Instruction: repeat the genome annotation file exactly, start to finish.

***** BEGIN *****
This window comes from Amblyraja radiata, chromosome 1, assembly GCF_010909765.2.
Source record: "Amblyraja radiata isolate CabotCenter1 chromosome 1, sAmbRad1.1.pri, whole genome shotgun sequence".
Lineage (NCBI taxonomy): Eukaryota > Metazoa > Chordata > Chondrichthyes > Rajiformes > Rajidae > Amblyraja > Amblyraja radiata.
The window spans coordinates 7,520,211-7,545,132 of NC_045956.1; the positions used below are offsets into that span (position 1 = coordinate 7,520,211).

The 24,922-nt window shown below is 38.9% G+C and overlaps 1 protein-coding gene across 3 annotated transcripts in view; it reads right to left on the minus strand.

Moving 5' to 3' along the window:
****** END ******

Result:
This window comes from Amblyraja radiata, chromosome 1, assembly GCF_010909765.2.
Source record: "Amblyraja radiata isolate CabotCenter1 chromosome 1, sAmbRad1.1.pri, whole genome shotgun sequence".
Lineage (NCBI taxonomy): Eukaryota > Metazoa > Chordata > Chondrichthyes > Rajiformes > Rajidae > Amblyraja > Amblyraja radiata.
The window spans coordinates 7,520,211-7,545,132 of NC_045956.1; the positions used below are offsets into that span (position 1 = coordinate 7,520,211).

The 24,922-nt window shown below is 38.9% G+C and overlaps 1 protein-coding gene across 3 annotated transcripts in view; it reads right to left on the minus strand.

Moving 5' to 3' along the window: